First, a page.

I don’t know who is telling the truth here. Osemele has an odd habit of popping up in these sorts of issues, though. Last year the Raiders were fined for improperly designating him on the weekly injury report, for a different injury (two of them, actually). The eye test from early in the season clearly shows Osemele is not close to healthy.  

Against the Browns and Bills in the early season, he looked like a guy who had no business being on the field. That’s a far cry from the Pro Bowl form he showed in Baltimore and Oakland and is getting paid a hefty sum to be in New York. The Jets shouldn’t have interest in playing Osemele in his dilapidated state. If the assertions against them are legit--and again I have no idea who is telling the truth here--the Jets organization needs to be heavily penalized. I’m talking millions in fines and multiple draft picks stripped. If it’s true... 

$.05--Numbers never lie...except when they do. And they certainly did in Chicago, where the scoreboard and stat book makes the Saints 36-25 win over the Bears seem like a competitive football game.  

It was not. 

The Saints effectively won this game 36-10 before the Bears thrived in the final six minutes to rally behind stat-padder Mitchell Trubisky against a Saints team that was already headed to the airport in their minds. 

Don’t just take my word for it. Trust my good friend Bryan Perez, who covers the Bears for NBC Sports:

If I told you Trubisky would complete 63% of his passes for 250+ yards and 2 TDs, you'd assume he's get an A, or close to it, for the game. 

He was an absolute F today. Don't believe the box score.

Chicago managed just 81 yards of offense in the first half. Trubisky accrued 78 of those on 23 pass attempts. The Saints were no great shakes in the first half either, but the Bears were lifelessly abysmal. It was 12-10 Saints only because Cordarrelle Patterson returned a kick 102 yards for a TD. The third quarter was even worse: 7 plays, 4 total yards, zero first downs as the Saints raced away to a 26-10 lead.  

The Bears gained 132 yards and scored two TDs on their final two possessions of the game. That’s over half their total yards and all of their offensive scoring success in the entire game. Before you look at the final numbers, look at the real numbers. 

Trubisky’s return from his shoulder injury was supposed to spark life into the Bears. Instead, his wild inaccuracy, ponderous decisions and general lack of competence doomed Chicago at home. 

$.06--Dallas dominated the visiting Philadelphia Eagles on Sunday Night Football to seize control of the NFL’s weakest division, the NFC East. Jason Garrett’s team pummeled Doug Pederson’s uninspired bunch, 37-10 in a game that was not really as close as that score would indicate.  

The Cowboys needed a gut-check game after being humbled by the previously winless Jets in Week 6. Right from the first drive, the Dallas defense delivered. The Cowboys flustered, frustrated and figured out the Philly offense, forcing a fumble on each of the first two drives and then just 21 yards on three Eagles drives in the second quarter.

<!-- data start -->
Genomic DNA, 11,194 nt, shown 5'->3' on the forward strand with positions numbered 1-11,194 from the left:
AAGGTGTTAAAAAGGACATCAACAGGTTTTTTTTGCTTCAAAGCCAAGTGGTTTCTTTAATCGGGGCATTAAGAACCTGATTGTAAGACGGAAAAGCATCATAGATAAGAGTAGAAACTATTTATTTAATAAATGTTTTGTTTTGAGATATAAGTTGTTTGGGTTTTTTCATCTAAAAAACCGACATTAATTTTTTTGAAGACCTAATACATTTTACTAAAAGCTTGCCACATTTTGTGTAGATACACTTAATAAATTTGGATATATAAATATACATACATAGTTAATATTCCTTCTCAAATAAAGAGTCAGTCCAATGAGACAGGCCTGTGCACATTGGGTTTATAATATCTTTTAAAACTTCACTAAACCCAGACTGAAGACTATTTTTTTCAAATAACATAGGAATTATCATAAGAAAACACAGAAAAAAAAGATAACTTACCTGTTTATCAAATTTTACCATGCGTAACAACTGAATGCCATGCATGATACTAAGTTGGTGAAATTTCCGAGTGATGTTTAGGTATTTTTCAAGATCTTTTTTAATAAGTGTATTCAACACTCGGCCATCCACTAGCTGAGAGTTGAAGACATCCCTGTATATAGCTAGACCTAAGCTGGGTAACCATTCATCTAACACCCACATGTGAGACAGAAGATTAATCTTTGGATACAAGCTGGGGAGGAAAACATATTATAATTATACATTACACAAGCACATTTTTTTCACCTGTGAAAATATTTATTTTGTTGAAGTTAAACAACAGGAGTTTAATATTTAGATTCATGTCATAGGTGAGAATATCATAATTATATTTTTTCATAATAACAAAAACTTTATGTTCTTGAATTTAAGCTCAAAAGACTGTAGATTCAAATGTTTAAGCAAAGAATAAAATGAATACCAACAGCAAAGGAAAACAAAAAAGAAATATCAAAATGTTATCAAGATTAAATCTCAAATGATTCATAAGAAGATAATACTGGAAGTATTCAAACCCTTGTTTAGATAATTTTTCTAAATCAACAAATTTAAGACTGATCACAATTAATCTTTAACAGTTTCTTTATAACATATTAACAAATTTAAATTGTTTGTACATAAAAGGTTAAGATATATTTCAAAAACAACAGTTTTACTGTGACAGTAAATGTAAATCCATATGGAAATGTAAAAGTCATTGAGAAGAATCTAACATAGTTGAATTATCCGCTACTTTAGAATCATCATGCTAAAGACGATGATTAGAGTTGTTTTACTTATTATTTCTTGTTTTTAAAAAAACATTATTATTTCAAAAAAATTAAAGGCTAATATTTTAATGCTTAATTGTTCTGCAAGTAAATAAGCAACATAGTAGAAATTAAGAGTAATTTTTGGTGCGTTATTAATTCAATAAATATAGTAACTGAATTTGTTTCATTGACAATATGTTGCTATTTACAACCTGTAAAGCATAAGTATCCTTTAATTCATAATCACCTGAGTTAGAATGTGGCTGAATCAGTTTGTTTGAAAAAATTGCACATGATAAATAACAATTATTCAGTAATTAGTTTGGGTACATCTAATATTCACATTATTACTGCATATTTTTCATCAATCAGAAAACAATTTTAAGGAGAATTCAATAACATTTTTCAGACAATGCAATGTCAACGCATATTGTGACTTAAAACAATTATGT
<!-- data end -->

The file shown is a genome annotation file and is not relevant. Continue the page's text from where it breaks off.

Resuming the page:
Philly was powerless to stop the Cowboys. Carson Wentz turned the ball over three times and did not play well. His offensive line did not play well, notably RT Lane Johnson having one of the worst games of his career. The secondary couldn’t cover, the pass rush couldn’t impact Dak Prescott. The Eagles laid an ostrich egg. 

With the Giants now 2-5 after losing at home to the (quickly improving) Cardinals and Washington 1-6 after being blanked in a monsoon by San Francisco, it’s effectively a two-team race in the NFC Least. After Sunday night, the Cowboys are clearly the team to beat. If the Eagles don’t get better at a lot of things quickly--most of them on the defensive side of the ball--the Cowboys don’t have to worry about much except the Cowboys themselves. 

$.07--As a Detroit Lions fan and someone who covers the team, I’d be remiss if I didn’t bring up the Monday Night Football officiating disaster. Clete Blakeman and his crew directly decided the outcome of the game and sent the Lions from first place to last place in the NFC North with their gross ineptitude. 

Instead of whining (more) about it, the pragmatist in me has been looking for solutions. I discussed some of them on a podcast this week (listen here), and the more I’ve thoughts about it and been asked about it, I have two implementations that must happen: 

First, on-field officials should have no input whatsoever in reviews. It must be done from an off-site, neutral location. This is especially true of the pass interference reviews, which are so awful that Lions coach Matt Patricia didn’t throw the challenge flag on an obvious and critical foul because he couldn’t risk losing the timeout. It’s a lot easier for a field judge or umpire to get told they’re wrong by someone from outside the building rather than the referee they’re working with that game. Based on how quickly the likes of Dean Blandino and Mike Pereira can render correct decisions from the booth, this should also speed up the review process. 

Second, help the on-field officials by giving them less to focus on during the play. The rule book has expanded exponentially, and the technical processes of plays now require such scrutiny that it’s asking too much of humans with only two eyes to possibly adjudicate and officiate everything they’re being asked to do on each snap. Because adding more officials to the field of play is logistically impossible, let the review process help them. 

One or two off-field officials who can help watch plays in live-action is a needed change. Think about all that is asked of a down judge…


Counting players

Illegal motion/shift

Proper alignment by offense

Make sure the down/distance are correct 

After snap:

All receivers on that side of the field for the first 7 yards of a play are his direct responsibility

WR/DB holding on both runs and passes

Must monitor every player on the sideline to make sure still inbounds

Making the spot on plays on that side of the field

What human being can be asked to do all of those--perfectly--between 110 and 150 times per game? Help them out. We beg of you, Mr. Goodell...

$.08--NFL Quickies